By Sally Fraser-Mackenzie

Post-COVID transitioning back to therapy

I’ve been back at work for 2 months and there have been the expected and necessary adjustments post-lockdown, and then other curve balls where I have had to make my own adaptive responses on the spur of the moment, which will be more interesting to read about!

Some of the expected changes that we have had to make include:

1) spending a small fortune on digital thermometers,

2) times between clients to spray and clean,

3) attendance and temperature registers set up,

4) writing up new COVID contracts pledging our commitment to a germ-free practice,

5) sanitizers,

6) cloths for each client to dry their hands,

7) clients being fearful and not coming,

8) clients being broke and unable to pay bills, and

9) a much more clutter-free practice with less surfaces to clean!

I put out a table with a basin of warm water for each client outside. We use all sorts of fun ways to wash when they arrive: kaleidofoam, glittery soap, squeezy foam soap that disappears after about 20 seconds, water toys, boats, and spraying activities.  I’ve been presenting “cleaning” activities that serve my goals but are also fun on arrival. Then I spend the session keeping tabs on what’s been touched, putting away toys for a week that have been played with, and encouraging my clients to keep their masks on, often to no avail. During some vigorous somersaulting, a little boy’s mask slid over his eyes, and we both had a good chuckle!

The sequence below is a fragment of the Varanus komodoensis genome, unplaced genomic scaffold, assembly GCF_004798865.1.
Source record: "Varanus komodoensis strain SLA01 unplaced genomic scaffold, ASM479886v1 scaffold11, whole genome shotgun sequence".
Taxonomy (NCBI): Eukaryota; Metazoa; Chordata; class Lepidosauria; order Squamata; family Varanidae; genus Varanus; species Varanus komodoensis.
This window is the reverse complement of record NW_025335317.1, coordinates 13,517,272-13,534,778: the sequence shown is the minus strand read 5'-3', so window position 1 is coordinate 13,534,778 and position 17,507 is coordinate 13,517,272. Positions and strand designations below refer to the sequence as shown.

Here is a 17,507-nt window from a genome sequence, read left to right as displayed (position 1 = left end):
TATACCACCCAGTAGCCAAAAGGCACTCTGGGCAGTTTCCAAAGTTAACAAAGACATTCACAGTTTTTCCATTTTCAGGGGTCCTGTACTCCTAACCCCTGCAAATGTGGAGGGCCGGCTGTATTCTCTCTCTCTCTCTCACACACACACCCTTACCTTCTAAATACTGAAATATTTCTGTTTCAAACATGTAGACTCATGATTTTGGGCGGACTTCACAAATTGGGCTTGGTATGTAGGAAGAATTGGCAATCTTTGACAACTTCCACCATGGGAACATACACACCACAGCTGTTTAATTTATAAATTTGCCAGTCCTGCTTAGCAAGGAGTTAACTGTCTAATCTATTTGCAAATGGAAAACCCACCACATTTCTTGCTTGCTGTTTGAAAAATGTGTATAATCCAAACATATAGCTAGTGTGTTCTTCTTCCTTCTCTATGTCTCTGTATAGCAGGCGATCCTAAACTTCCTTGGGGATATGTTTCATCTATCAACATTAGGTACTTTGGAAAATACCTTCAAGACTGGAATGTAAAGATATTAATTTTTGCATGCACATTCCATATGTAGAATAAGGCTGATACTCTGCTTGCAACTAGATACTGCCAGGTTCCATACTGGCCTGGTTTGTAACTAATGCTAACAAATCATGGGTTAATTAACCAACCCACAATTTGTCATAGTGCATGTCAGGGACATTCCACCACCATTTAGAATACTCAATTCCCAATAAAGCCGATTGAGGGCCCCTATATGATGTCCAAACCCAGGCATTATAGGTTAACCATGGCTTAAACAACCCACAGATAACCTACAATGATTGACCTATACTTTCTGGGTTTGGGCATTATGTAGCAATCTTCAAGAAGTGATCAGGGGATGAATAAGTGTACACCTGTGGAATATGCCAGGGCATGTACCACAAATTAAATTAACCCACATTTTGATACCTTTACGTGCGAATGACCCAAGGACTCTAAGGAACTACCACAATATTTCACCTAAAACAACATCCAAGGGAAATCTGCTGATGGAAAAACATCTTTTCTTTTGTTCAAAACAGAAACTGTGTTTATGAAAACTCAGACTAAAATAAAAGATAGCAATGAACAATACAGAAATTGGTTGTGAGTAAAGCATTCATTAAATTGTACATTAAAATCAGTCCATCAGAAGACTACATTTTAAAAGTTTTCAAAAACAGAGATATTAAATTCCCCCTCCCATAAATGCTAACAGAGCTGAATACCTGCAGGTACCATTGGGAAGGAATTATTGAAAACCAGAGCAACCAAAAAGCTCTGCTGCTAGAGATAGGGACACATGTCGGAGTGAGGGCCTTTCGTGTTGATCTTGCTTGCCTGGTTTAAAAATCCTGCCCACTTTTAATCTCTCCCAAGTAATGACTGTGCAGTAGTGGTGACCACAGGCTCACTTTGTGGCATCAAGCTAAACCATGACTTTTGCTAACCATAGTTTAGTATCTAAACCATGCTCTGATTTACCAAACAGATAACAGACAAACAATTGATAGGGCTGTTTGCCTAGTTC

The unexpected curve balls are interesting.  A sibling of a client came to visit at the end of the session, then chaos reigned and everything got touched, played with, and I could no longer keep track. I needed to write the mom and dad a diplomatic email saying I understood that the sibling would so love to play, but during these times, I simply can’t allow it, and then listing the reasons. Of course, they were very understanding, but I still felt sad for that sibling.

Another little 4 year old girl arrived and took absolute fright at the thermometer gun. She even refused to let me take my own temperature. The new goal for her therapy suddenly became desensitizing this aspect of COVID, as she will be exposed to this when she goes back to school and at shops. We spent the next two sessions playing doctor-doctor with dolls, and in the end she loved taking their temperatures. We are still working on taking her own!

Previously angelic children are now more inclined to say “no” and show belligerence and refusal. They’ve been at home, watching screens and sometimes having either no or undivided attention from adults. So gently revisiting manners and boundaries is necessary.

Some of our clients (often with ASD or highly sensitive) are loving this new and gentle world. No insult to the senses, no other children rattling their cages, just quietly staying at home doing the odd zoom call. Academics can soar; individual time can be spent on aspects they struggle with; learning at their own pace suits them better. The prospect of returning to school has been hard and many parents are opting for home schooling in the future.

I will be looking for COVID-related stories for our SAISI Newsletter later in the year, so if you have any stories, or interesting case studies, please start documenting them and get in touch with me. We live and work in interesting times indeed!

Thank you Sally for sharing your experiences with us.  Anyone who would like to contribute their stories to the newsletter please email  We’d love to hear from you!